When the Temple stood, there was a mitzva to make a pilgrimage three times a year, once on each festival, and to offer an ola and shelamim on the first day of the festival. These offerings were referred to as olat re’iya and shalmei ḥagiga. One who did not offer them on the first day could fulfill his obligation to do so up through the conclusion of the festival, meaning the seventh day of Pesaḥ or until Shemini Atzeret (Ḥagiga 9a). One who did not offer them on Shavu’ot could offer them in the following six days. Just as one had seven days to bring the ola and shelamim for Pesaḥ, so too one had a week to bring them for Shavu’ot (Ḥagiga 17a).
Since these festival sacrifices may be offered during the six days following Shavu’ot, an element of festival joy continues as well. Therefore, the custom is not to say Taḥanun during that time (MA; MB 131:37).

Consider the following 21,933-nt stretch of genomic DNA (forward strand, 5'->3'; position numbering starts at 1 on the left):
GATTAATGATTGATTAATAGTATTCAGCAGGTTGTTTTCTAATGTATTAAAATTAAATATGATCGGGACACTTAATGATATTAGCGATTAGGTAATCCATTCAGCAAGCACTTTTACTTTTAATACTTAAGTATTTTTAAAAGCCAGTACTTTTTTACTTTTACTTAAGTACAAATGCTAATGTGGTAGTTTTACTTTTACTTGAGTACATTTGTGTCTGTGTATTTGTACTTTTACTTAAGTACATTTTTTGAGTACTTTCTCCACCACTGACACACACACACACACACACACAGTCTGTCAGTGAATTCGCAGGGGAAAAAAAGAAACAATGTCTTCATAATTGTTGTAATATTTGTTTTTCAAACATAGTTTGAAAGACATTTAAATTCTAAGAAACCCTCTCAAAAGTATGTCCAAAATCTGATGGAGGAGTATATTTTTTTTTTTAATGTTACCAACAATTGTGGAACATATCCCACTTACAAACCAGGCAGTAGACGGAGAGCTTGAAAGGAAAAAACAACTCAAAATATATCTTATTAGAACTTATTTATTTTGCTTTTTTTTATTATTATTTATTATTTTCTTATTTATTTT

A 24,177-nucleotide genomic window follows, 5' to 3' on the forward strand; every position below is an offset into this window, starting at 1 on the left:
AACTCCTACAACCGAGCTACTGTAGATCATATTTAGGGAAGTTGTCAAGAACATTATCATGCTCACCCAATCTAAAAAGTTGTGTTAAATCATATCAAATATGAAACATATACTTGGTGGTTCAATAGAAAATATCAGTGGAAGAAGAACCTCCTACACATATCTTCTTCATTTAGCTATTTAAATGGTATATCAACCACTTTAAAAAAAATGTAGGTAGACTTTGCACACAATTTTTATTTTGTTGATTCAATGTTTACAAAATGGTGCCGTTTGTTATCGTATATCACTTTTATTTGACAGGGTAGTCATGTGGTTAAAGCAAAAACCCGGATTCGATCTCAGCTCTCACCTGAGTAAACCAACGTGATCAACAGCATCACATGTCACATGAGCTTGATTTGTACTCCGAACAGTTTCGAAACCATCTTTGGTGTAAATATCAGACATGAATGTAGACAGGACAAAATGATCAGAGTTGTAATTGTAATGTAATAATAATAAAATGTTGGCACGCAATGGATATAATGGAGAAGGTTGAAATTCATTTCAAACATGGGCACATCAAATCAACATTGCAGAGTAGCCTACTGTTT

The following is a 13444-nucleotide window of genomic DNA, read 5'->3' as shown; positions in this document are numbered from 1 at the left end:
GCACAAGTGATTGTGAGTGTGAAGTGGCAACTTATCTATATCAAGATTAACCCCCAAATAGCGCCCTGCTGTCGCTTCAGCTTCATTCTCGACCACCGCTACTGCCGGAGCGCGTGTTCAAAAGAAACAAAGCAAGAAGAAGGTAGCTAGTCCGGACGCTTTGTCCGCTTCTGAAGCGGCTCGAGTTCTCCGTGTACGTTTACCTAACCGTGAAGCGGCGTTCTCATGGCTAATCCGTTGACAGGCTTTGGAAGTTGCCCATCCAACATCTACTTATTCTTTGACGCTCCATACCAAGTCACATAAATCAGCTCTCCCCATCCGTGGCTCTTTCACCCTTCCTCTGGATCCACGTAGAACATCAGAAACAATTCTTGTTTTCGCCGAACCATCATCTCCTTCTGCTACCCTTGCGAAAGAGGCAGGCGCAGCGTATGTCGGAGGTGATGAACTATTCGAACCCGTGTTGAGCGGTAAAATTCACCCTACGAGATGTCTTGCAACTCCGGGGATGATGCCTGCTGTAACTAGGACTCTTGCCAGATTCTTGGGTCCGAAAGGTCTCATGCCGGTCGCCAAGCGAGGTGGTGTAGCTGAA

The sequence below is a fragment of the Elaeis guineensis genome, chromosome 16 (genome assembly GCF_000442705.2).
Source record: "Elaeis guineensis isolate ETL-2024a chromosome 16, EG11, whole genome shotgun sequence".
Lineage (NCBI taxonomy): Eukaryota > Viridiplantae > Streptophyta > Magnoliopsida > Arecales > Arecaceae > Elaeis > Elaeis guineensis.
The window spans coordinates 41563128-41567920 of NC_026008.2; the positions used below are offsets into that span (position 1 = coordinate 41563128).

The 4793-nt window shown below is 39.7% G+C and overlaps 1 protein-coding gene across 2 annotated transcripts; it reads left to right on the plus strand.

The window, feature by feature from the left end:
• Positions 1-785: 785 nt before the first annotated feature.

On the day after Shavu’ot, known as Isru Ḥag, fasting and eulogizing are prohibited. This is because it is “a day of slaughter,” meaning a day when sacrifices are sometimes brought. Specifically, when Shavu’ot was on Shabbat, the olat re’iya and shalmei ḥagiga would be postponed until Sunday, which was Isru Ḥag. Additionally, even when Shavu’ot was not on Shabbat, there were always many people who did not get a chance to offer all their sacrifices on the festival. What they did not manage to offer on Shavu’ot, they would offer the next day. A day on which sacrifices are offered is considered a day of simḥa. Therefore, one may not fast then (SA 494:3; Levush; MA ad loc. 3; SAH ad loc. 19; see above 2:13).